“My film is not about Juggalos. It is a Juggalo,” says filmmaker Scott Cummings (BA ’01), adapting Francis Ford Coppola’s famous quote about his sprawling epic “Apocalypse Now.” (“My movie is not about Vietnam. My movie is Vietnam.”)
Cummings’ experimental short films have played at selective international film festivals and noted national galleries, like the Museum of Modern Art. His new film, “Buffalo Juggalos,” has garnered wide critical acclaim, including winning the 2014 American Film Institute Festival’s Grand Jury Award for “Live Action Short” and landing its creator on Filmmaker Magazine’s “25 New Faces of Independent Film.”
Juggalos are hardcore fans of the long-running hip-hop duo Insane Clown Posse (ICP). Sharing the horror movie-style imagery popularized by their heroes—clown face paint, tattoos and a logo of a man running with a hatchet—they have an anything-goes attitude that values personal freedom and resists labels. While Juggalos passionately defend themselves as a family that accepts people from all walks of life, the penchant of some members for violence and mayhem has gotten the group classified as a dangerous gang by the FBI.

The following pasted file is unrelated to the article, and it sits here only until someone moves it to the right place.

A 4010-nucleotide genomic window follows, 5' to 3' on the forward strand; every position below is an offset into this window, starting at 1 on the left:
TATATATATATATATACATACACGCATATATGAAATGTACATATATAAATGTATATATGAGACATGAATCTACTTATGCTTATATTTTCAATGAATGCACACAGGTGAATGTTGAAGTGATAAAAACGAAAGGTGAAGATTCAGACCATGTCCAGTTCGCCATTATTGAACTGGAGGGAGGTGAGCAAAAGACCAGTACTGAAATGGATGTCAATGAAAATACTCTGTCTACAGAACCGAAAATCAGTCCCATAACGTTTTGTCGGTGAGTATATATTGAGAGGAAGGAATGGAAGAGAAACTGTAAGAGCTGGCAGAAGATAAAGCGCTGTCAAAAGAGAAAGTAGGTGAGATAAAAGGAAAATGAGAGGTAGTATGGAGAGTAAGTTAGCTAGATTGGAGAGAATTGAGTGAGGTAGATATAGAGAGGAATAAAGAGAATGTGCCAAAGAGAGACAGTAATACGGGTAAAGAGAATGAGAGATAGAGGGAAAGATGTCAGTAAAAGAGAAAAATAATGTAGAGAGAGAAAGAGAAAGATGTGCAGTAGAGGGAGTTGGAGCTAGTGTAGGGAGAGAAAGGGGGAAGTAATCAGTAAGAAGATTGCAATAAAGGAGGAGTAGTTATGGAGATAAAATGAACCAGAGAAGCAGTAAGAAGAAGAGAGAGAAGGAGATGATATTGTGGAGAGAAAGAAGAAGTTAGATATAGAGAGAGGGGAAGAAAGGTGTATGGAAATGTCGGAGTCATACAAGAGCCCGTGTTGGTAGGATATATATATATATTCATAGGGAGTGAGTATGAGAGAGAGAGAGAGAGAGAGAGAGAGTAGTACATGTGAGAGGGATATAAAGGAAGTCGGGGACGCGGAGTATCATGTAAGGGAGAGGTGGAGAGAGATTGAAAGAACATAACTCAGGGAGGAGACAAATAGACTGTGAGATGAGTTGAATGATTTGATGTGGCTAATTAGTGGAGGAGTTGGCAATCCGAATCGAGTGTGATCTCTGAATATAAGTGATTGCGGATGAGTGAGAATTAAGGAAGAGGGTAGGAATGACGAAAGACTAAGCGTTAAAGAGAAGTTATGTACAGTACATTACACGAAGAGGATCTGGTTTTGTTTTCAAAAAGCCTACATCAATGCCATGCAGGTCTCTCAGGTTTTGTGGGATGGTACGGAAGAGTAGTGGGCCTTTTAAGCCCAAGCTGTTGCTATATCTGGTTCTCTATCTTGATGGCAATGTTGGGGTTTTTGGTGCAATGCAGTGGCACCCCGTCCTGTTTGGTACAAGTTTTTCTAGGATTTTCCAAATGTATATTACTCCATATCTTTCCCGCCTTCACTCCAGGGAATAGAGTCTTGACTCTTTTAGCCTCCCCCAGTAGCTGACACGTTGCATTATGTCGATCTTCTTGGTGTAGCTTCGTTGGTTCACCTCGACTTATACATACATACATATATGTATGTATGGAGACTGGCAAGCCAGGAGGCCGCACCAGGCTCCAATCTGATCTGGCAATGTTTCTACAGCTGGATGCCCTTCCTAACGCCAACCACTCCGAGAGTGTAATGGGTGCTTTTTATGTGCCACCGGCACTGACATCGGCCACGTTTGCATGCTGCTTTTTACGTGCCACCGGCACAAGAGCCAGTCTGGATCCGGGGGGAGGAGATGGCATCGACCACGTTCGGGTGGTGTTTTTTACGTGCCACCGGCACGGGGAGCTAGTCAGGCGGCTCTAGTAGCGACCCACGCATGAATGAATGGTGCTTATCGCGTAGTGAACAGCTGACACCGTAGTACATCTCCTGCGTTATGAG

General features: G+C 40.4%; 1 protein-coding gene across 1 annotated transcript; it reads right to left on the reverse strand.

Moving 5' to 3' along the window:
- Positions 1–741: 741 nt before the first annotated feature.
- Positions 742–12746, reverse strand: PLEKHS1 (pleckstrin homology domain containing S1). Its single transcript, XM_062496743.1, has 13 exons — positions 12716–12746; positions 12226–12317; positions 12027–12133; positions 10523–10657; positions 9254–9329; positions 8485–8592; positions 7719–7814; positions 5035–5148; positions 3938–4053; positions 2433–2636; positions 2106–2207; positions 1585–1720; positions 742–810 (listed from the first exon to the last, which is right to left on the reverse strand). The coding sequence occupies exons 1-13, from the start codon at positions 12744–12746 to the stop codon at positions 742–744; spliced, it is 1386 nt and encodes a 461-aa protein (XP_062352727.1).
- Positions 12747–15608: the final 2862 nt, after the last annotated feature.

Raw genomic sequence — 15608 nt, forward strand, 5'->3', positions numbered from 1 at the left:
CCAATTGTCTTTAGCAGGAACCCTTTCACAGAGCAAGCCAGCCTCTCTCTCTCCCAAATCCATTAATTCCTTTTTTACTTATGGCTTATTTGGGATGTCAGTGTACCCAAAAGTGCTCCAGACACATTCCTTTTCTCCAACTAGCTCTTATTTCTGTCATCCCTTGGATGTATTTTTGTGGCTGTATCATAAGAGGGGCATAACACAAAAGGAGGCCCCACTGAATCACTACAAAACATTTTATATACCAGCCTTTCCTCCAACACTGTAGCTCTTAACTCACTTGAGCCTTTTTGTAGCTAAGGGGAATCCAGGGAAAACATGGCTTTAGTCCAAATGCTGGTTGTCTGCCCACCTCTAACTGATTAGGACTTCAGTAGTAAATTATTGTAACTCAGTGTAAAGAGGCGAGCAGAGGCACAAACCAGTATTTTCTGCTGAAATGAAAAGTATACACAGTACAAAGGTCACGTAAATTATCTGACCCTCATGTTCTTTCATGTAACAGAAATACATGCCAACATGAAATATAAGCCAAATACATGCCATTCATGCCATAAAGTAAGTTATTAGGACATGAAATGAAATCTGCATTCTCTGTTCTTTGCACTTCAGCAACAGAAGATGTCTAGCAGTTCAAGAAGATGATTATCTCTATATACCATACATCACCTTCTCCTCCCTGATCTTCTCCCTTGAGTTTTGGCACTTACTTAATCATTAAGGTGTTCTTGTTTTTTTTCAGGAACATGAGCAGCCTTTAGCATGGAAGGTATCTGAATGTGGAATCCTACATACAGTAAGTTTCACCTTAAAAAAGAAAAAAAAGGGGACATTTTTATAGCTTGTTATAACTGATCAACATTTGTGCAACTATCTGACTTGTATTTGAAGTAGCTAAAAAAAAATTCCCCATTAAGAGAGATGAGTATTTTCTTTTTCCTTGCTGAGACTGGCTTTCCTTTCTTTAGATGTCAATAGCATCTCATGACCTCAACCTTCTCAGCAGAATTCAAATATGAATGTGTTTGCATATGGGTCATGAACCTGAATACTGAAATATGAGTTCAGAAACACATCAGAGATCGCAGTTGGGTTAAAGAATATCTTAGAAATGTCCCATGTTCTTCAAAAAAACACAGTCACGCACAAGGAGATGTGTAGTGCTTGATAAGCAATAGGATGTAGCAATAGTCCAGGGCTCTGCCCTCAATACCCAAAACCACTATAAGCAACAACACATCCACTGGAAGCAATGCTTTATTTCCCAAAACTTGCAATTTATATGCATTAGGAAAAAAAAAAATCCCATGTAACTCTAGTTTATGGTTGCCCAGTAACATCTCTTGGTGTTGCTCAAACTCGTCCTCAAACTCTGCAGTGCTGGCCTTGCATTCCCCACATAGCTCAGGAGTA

Inspired by a Village Voice feature on Juggalo culture, Cummings returned to his Rust Belt roots for five months to embed himself in Western New York’s tightknit Juggalo community. The NYC-based filmmaker was also eager to make a film in Buffalo. “I think right now independent filmmakers are looking for places that are a bit less obvious than New York and LA,” he explains. “I was really inspired by what has happened with Baltimore because of David Simon, Matt Porterfield and John Waters. I hoped maybe I could contribute to similarly mythologizing Buffalo.”
While filming, Cummings gained a deep appreciation for his subjects. “They were the opposite of what many see as stereotypes of ‘white trash’; they were anti-racist, sex-positive and open-minded,” Cummings says. “Mostly, I was surprised at how open and generous they were.”
“Buffalo Juggalos” is not a documentary. There’s no dialogue and no ICP music is featured. Rather, Cummings weaves together 30 impressionistic, one-minute scenes to form a potent narrative. Scenes of everyday life—pushing a child on a swing, riding a motorcycle, braiding one another’s hair—are vivid and surreal.
The film also stages some of the more shocking activities that Juggalos have been known to engage in, including acts of vandalism and group sex. “Sometimes I just told them to stare at the camera. Sometimes there was complex choreography,” says Cummings. “Very few scenes were improvised on the spot, but we were always open.”
Cummings is currently developing another film about Juggalo culture and also is working on, in his words, “a top-secret, crazy project with another misunderstood group of people.” He won’t disclose the topic, but that’s okay with us; we’re all in for the wild ride.